JSON can facilitate arrays, such as:

      "favorite_movies": [ "Diehard", "Shrek" ]
      
    2. JSON’s origins as a subset of JavaScript can be seen with how easily it represents key/value object data. XML, on the other hand, optimizes for document tree structures, by cleanly separating node data (attributes) from child data (elements)

      JSON for key/value object data

      XML for document tree structures (clearly separating node data (attributes) from child data (elements))

    3. The advantages of XML over JSON for trees becomes more pronounced when we introduce different node types. Assume we wanted to introduce departments into the org chart above. In XML, we can just use an element with a new tag name
    4. JSON is well-suited for representing lists of objects with complex properties. JSON’s key/value object syntax makes it easy. By contrast, XML’s attribute syntax only works for simple data types. Using child elements to represent complex properties can lead to inconsistencies or unnecessary verbosity.

      JSON works well for list of objects with complex properties. XML not so much

  19. Sep 2019
    1. A utility function to safely escape JSON for embedding in a <script> tag function safeStringify(obj)
  20. Oct 2018
    1. Components.js is a dependency injection framework for JavaScript applications. Instead of hard-wiring software components together, Components.js allows these components to be instantiated and wired together declaratively using semantic configuration files. The advantage of these semantic configuration files is that software components can be uniquely and globally identified using URIs. Configurations can be written in any RDF serialization, such as JSON-LD. This software is aimed for developers who want to build modular and easily configurable and rewireable JavaScript applications.
    1. If you want to make the Semantic Web a reality, stop making the case for it and spend your time doing something more useful, like actually making machines smarter or helping people publish data in a way that’s useful to them.

      Soooo true !

  21. Sep 2018
    1. RDF Translator is a multi-format conversion tool for structured markup. It provides translations between data formats ranging from RDF/XML to RDFa or Microdata. The service allows for conversions triggered either by URI or by direct text input. Furthermore it comes with a straightforward REST API for developers.
    1. 1 down vote unaccept It's necessary that the term match the IRI you use for the property. For example, schema.org defines name as http://schema.org/name. In your example, you have http://www.schema.org/name. There are also several places where values which should be IRIs (URLs) are treated as text, for this you want to use something like "http://schema.org/image": {"@id": "/static/track_images_200/lr1734_2009720_1372375126.jpg"} Part of term selection looks to be sure that a value matches the appropriate @type definition within the context. For example, image is set to {"@type": "@id"}, so it will only match things that look like that.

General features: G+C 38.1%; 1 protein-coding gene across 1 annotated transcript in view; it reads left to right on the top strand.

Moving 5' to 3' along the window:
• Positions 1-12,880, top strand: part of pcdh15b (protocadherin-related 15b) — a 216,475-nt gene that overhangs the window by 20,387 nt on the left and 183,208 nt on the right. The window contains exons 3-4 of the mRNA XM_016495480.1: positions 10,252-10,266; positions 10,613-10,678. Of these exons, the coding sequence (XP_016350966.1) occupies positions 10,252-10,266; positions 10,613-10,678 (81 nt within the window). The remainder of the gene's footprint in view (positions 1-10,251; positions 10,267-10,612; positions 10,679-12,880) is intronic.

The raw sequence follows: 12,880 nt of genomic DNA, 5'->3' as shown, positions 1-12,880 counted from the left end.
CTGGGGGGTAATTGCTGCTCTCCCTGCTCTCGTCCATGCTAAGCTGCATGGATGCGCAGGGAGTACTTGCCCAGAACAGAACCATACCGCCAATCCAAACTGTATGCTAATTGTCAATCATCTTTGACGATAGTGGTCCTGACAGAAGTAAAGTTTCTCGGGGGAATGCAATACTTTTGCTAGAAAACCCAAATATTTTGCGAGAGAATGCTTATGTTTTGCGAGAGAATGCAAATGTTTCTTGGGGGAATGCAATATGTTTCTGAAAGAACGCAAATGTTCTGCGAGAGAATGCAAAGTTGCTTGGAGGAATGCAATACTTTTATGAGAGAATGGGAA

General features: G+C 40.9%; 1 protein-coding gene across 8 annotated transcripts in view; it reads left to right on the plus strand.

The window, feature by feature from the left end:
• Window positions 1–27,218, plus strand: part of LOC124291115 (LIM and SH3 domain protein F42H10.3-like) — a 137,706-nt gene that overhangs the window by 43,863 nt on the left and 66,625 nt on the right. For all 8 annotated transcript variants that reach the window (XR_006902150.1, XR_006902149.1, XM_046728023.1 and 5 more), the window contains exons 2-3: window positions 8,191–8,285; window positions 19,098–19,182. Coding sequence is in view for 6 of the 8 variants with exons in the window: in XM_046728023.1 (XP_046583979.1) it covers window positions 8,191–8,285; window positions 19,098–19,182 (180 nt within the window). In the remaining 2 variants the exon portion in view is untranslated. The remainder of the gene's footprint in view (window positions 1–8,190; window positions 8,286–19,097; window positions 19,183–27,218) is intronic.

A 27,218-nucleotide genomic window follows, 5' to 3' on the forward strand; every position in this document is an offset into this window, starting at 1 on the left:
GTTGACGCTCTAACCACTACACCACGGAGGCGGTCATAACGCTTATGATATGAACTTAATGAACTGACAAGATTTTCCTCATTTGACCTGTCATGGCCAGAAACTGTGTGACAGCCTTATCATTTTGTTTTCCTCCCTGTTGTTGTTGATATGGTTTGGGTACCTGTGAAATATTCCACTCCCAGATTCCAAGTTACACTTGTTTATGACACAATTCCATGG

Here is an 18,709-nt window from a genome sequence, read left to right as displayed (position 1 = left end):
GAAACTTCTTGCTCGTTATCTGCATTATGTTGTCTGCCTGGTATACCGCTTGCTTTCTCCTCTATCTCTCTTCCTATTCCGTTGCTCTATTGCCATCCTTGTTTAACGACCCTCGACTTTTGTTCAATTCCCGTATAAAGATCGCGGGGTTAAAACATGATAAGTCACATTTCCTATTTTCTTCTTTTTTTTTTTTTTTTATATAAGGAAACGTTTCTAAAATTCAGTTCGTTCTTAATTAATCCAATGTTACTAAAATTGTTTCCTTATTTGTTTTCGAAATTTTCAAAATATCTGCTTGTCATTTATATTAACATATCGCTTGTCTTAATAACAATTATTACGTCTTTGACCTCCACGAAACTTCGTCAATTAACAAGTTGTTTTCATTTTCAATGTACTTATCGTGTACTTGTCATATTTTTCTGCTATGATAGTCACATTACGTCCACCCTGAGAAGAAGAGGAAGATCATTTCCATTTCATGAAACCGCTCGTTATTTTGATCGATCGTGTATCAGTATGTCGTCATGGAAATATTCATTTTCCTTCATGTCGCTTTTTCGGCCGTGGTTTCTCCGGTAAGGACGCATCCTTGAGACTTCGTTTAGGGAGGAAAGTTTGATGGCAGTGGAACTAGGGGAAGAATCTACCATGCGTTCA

1. { "@context": "https://schema.org/docs/jsonldcontext.json", "@type": ["Article", "NewsArticle", "TechArticle", "ScholarlyArticle"], "author": { "@embed": "@always" }, "creator": { "@embed": "@always" } }
    1. <script type="application/ld+json"> { "@context": "http://schema.org", "@type" : "WebPage", "name" : "The Name of the Webpage", "author" : { "@type" : "Person", "@id": "#tim", "name" : "Tim" }, "creator": { "@id": "#tim" }, "copyrightHolder": { "@id": "#tim" } } </script>
    1. Pitfalls of Framed JSON-LD The choice to provide framed JSON-LD does have some downsides, though. Any entity within the graph that is repeated is only fully referenced in the flattened, framed JSON-LD. This behavior is most evident when viewing an autobiographic work, such as "The autobiography of Benjamin Franklin, 1706-1757". In the example below, you can see that the entity representing Benjamin Franklin is both a schema:creator and a schema:about. However, Benjamin Franklin’s full details only appear in one place in the framed JSON-LD. This is problematic for someone using the data in an object-oriented manner rather than treating it as a graph.
    1. DOMPurify - a DOM-only, super-fast, uber-tolerant XSS sanitizer for HTML, MathML and SVG
    1. A JSON-LD document is a representation of a directed graph. A single directed graph can have many different serializations, each expressing exactly the same information. Developers typically work with trees, represented as JSON objects. While mapping a graph to a tree can be done, the layout of the end result must be specified in advance. A Frame can be used by a developer on a JSON-LD document to specify a deterministic layout for a graph.
    1. <link rel="alternate" href="manifest.json" media-type="application/webpub+json"/>
  22. Mar 2018
    1. not everything needs to be gradually extended into six mutually incompatible versions of increasing bloat

  23. Dec 2017
  24. Nov 2017
    1. xAPI is a json based data structure that's for expressing the actions taken by a user. It's popular for tracking activity across websites because of it having a standard base schema with flexibility for providing contextual information based on use-case.
  25. Apr 2017
    1. JSON API requires use of the JSON API media type (application/vnd.api+json) for exchanging data.

      means to change the Accept field and Content-Type field

  26. Feb 2017